"I know enough to know that I'd rather be facing somebody else," Schilling said. "He was as good as anybody I've seen this year. It's been a long time since I've got into a game being an underdog, but given the year that he had and the way he is throwing, I can absolutely see why people think we're going to have a hard time winning that game."

Added Red Sox manager Terry Francona, "We'll have our hands full."

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Carmona smiled when told what Schilling said.

"I don't think Schilling is going to be the underdog," Carmona said. "I don't believe that."

Carmona just doesn't seem to let things get to him, whether it's tough times or lavish praise.

"He's a rare pitcher," said Red Sox pitching coach John Farrell, who knows Carmona well after serving five years as the Indians' farm director from 2001-06.

"He's always been a very humble, low-key person," Farrell said. "Yes, he pitches with energy, but he's not a loud, boisterous type of guy that relies on a daily stimulant to keep him upbeat and positive. He's a very grounded person. He's a very smart pitcher. He doesn't veer from his strengths."

Both manager Eric Wedge and general manager Mark Shapiro said Carmona's ability to learn from last year but not let it tear into his confidence is why he had so much success this season.

"You're talking about a tough young man that understands what he has experienced and how to be a better baseball player for it," Wedge said. "Did he learn from it? No doubt about it. Is he a better pitcher today? No doubt about it. He's tougher, he's more experienced. I think this young man could be very successful in any role we put him in, and that includes being a closer."

The audition as closer is what many remember about Carmona in 2006. The Indians traded Bob Wickman to the Atlanta Braves on July 28 and turned over the job to Carmona.

  But he didn't convert three straight chances, including two against the Red Sox, and the role was taken away from him. He ended up with a five-game losing streak and was ultimately sent back to Triple-A to convert back to a starter. But the Indians didn't forget they were still dealing with one of their top pitching prospects.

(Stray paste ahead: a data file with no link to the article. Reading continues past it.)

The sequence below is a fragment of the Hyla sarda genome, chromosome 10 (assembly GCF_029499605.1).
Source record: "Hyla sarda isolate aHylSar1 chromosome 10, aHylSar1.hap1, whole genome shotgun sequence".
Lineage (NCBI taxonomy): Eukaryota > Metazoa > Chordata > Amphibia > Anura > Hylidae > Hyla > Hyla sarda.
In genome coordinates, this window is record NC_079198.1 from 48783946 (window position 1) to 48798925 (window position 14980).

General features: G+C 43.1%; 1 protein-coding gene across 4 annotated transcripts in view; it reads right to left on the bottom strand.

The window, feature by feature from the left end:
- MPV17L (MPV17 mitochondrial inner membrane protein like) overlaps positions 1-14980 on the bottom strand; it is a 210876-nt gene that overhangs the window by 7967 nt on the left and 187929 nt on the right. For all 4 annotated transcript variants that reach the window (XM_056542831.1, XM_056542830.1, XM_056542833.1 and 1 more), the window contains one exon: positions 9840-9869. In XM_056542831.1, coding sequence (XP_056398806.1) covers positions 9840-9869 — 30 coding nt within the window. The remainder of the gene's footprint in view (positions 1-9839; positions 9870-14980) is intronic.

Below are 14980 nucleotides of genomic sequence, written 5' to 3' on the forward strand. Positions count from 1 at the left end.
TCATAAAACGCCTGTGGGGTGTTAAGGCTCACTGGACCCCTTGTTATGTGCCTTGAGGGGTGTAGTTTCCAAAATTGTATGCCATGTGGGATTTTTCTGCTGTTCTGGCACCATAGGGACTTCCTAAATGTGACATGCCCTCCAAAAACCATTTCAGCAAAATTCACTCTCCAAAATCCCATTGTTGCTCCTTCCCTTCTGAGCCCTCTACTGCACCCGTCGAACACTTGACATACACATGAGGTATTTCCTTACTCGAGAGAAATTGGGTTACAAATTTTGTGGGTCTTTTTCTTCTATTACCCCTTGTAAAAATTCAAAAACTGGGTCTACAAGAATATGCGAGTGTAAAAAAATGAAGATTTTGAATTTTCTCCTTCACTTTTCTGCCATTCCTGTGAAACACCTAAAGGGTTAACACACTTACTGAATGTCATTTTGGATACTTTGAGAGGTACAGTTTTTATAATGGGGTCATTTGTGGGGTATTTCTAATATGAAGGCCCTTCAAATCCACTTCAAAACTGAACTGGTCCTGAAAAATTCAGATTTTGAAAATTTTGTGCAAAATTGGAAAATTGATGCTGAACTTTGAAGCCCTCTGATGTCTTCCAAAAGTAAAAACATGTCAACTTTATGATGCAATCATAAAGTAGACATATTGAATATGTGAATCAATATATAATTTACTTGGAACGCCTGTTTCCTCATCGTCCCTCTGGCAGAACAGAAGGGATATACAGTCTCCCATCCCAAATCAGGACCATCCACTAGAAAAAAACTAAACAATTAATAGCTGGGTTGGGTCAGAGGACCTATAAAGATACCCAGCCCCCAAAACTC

Carmona was called back for four starts in September, going 0-2 with a 4.50 ERA, then made eight starts in the Dominican Winter League, posting a 3.48 ERA.

"He failed on the bigger stage as a closer, but he still did well as a middle reliever," Shapiro said. "He still finished up the year strong, both in the big leagues and Latin America. We believe in the guy. There was a track record.

"We felt he was going to have a good season. But for him to be one of the top four starters in the big leagues? The surprise was he had this much success, not that he was successful."

Carmona put himself back in the Indians' plans with a strong Spring Training and was ready to move into the rotation when Cliff Lee was injured. That's how Carmona ended up in the rotation and ultimately one of the biggest reasons why the Indians returned to postseason play for the first time since 2001.

"From the stretch I went through last year as a closer, I learned a lot," Carmona said. "I don't regret what I went through last year, because it makes me stronger. I worked hard in the Dominican during winter ball and worked on my confidence and worked on my pitches, and coming into Spring Training, I forgot completely about what happened the year before."

The result has been an unforgettable season thus far.

T.R. Sullivan is a reporter for MLB.com. This story was not subject to the approval of Major League Baseball or its clubs.